Sleep patterns usually change during adolescence, due to both social and biological changes; this can make getting the sleep rangatahi need, more difficult.

Supporting rangatahi to have enough sleep can enhance their health, development and well-being. This is important for all rangatahi, but especially for those facing additional challenges such as mental ill health and a history of adversity.


  1. Becker at al.,2015; Galván, 2020
  2. Agostini & Centofanti, 2021
  3. Gradisar et al., 2011, cited by Bartel et al., 2015
  4. Galván, 2020; Short et al.,2020
  5. Ministry of Health: Manatu Hauora, 2018
  6. Short et al., 2020
  7. Galván, 2020
  8. Fernando et al., 2013; Galland et al., 2017
  9. Agostini & Centofanti, 2021; Khor et al., 2021
  10. Agostini & Centofanti, 2021
  11. Short et al., 2020
  12. Galland et al., 2020; Galván, 2020
  13. Borbely, 1982, cited by Agostini & Centofanti, 2021
  14. Becker et al., 2015; Galland et al., 2020; Galván, 2020; Short et al., 2020
  15. Foster, 2020, p. 1
  16. Agostini & Centofanti, 2021
  17. Crowley et al., 2007
  18. Blakemore, 2018
  19. Blakemore, 2018; Galván, 2020; Short et al., 2020
  20. Blakemore, 2018
  21. Galván, 2020
  22. Gariepy et al., 2020
  23. Sleep Health Foundation, 2020
  24. Ginsburg & Jablow, 2011, p. 248
  25. Short et al., 2018
  26. Galván, 2020
  27. Agostini & Centofanti, 2021
  28. Kessler et al., 2007, cited by Andrews et al., 2020
  29. Agostini & Centofanti, 2021
  30. Becker et al., 2015; Fernando et al., 2013
  31. Short et al., 2020
  32. Yoo et al., 2007, cited by Short et al., 2020
  33. Khazaie et al., 2021
  34. Porras-Segovia et al., 2019
  35. Becker et al., 2015; Short et al., 2020
  36. Becker et al., 2015
  37. Galván, 2020
  38. Short & Weber, 2018
  39. Shochat et al., 2014; Short & Weber, 2018
  40. Snyder, 2020
  41. Khor et al., 2021; Short et al., 2020
  42. Bartel et al., 2015
  43. Ginsburg, 2018
  44. Patte et al., 2018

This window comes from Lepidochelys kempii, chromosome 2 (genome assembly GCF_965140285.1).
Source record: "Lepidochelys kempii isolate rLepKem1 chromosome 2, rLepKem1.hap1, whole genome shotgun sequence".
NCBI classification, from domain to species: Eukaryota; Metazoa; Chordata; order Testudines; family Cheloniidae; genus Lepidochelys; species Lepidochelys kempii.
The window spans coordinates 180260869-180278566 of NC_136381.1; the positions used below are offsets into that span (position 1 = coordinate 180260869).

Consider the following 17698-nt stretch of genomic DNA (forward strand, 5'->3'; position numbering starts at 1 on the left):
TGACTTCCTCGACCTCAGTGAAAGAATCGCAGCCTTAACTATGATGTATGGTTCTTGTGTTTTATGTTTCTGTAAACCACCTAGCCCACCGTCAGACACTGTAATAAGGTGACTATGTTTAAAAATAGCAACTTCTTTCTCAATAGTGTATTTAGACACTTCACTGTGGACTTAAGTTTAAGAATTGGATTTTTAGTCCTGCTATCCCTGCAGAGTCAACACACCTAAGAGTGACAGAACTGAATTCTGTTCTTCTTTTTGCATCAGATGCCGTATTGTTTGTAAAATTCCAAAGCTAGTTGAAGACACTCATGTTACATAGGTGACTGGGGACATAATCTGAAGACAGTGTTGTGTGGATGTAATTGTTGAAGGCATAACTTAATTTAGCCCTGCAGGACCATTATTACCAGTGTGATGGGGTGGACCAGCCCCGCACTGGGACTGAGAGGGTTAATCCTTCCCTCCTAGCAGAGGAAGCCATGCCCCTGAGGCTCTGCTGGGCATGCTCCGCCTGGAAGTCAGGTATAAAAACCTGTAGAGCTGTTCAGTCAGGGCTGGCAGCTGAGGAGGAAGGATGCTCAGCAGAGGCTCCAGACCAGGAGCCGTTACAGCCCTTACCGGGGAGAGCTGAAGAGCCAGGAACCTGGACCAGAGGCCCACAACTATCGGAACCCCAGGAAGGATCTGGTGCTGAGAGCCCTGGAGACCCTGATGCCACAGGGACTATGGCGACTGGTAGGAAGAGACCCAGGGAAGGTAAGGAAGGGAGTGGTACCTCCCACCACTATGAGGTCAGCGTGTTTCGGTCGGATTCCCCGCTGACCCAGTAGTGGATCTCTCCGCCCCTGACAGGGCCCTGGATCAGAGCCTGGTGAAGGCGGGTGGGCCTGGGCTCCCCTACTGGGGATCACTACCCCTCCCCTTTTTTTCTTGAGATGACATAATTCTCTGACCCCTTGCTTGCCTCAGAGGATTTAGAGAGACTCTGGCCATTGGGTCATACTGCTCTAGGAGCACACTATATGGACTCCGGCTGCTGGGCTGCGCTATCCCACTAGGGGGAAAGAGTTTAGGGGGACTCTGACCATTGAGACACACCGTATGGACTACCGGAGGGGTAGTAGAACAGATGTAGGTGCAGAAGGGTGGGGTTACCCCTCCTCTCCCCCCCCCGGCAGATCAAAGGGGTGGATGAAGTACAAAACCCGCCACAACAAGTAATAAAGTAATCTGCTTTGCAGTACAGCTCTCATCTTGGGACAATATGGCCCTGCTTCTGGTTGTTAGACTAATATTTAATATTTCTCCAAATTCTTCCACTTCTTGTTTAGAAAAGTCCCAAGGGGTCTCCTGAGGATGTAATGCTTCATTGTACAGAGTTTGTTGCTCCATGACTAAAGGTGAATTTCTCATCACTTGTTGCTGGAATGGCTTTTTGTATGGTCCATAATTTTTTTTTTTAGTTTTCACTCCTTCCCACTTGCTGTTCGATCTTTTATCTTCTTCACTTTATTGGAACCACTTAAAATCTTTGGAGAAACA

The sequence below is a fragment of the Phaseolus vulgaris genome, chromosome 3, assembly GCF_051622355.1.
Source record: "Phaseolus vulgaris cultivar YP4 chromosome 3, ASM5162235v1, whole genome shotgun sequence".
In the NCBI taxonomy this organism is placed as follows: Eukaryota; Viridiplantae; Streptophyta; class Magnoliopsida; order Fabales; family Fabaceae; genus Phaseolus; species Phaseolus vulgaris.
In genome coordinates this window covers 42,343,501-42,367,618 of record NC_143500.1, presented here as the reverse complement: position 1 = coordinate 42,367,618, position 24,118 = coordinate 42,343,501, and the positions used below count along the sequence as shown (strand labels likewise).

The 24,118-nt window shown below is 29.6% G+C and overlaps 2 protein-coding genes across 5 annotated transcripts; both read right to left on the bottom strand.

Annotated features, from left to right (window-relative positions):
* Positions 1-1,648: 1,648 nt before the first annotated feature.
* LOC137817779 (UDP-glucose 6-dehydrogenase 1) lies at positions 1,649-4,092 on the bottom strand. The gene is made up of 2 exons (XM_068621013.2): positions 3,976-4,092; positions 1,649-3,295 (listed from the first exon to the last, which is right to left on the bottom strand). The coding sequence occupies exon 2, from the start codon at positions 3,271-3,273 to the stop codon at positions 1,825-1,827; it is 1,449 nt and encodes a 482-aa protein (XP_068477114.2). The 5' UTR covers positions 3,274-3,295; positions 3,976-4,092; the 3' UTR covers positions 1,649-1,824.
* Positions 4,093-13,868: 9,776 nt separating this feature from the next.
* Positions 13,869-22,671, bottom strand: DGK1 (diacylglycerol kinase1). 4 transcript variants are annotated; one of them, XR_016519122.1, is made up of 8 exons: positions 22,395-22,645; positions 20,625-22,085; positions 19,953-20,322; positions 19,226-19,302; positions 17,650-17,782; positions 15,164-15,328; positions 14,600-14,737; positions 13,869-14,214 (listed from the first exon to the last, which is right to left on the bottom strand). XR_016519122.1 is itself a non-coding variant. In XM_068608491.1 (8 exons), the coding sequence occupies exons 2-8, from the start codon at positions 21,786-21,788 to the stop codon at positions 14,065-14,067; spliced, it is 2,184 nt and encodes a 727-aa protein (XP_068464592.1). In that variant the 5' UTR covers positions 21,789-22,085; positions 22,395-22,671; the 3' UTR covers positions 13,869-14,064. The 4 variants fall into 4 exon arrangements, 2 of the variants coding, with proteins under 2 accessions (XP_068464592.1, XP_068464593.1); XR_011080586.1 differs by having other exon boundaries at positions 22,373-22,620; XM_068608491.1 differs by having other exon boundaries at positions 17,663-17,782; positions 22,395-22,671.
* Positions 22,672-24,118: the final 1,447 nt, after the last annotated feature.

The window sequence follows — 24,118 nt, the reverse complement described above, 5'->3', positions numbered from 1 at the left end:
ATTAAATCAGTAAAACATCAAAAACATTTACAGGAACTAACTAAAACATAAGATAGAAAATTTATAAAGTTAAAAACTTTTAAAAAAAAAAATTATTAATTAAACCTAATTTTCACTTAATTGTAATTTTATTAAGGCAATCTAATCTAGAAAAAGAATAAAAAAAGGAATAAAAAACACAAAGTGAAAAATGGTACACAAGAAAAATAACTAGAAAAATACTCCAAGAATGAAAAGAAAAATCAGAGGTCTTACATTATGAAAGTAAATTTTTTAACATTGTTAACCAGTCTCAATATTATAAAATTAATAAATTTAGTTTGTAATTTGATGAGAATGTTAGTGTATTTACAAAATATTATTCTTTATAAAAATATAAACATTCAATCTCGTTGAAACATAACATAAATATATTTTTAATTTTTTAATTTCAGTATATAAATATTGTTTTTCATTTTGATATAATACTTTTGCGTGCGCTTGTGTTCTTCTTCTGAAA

45. Bartel et al., 2015; Lang et al., 2016
  46. Ginsburg & Jablow, 2011
  47. Bartel et al., 2015; Galland et al., 2017
  48. Blakemore, 2018; Gariepy et al., 2020
  49. Steenekamp et al., 2021
  50. Gariepy et al., 2020; Smarr & Schirmer, 2018, cited by Crowley et al., 2018
  51. Agostini & Centofanti, 2021
  52. Short et al., 2020
  53. Fellman et al., 2021


Agostini, A., & Centofanti, S. (2021). Normal sleep in children and adolescence. Child & Adolescent Psychiatric Clinics, 30, 1-14.

Andrews, J. L., Ahmed, S. P., & Blakemore, S.-J. (2020). Navigating the social environment in adolescence: The role of social brain development. Biological Psychiatry, 89, 109-118. 

Bartel, K. A., Gradisar, M., & Williamson, P. (2015). Protective and risk factors for adolescent sleep: a meta-analytic review. Sleep Medicine Reviews, 21, 72-85.

Becker, S. P., Langberg, J. M., & Byars, K. C. (2015). Advancing a biopsychosocial and contextual model of sleep in adolescence: a review and introduction to the special issue. Journal of Youth & Adolescence, 44, 239-270.

Blakemore, S.-J. (2018). Inventing Ourselves: The secret life of the teenage brain. New York: Public Affairs.

Crowley, S. J., Acebo, C., & Carskadon, M. A. (2007). Sleep, circadian rhythms, and delayed phase in adolescence. Sleep Medicine(8), 602-612.

Crowley, S. J., Wolfson, A. R., Tarokh, L., & Carskadon, M. A. (2018). An update on adolescent sleep: new evidence informing the perfect storm model. Journal of Adolescence, 67, 55-65.

Fellman, V., Heppell, P. J., & Rao, S. (2021). Afraid and awake: the interaction between trauma and sleep in children and adolescents. Child & Adolescent Psychiatric Clinics, 30, 225-249.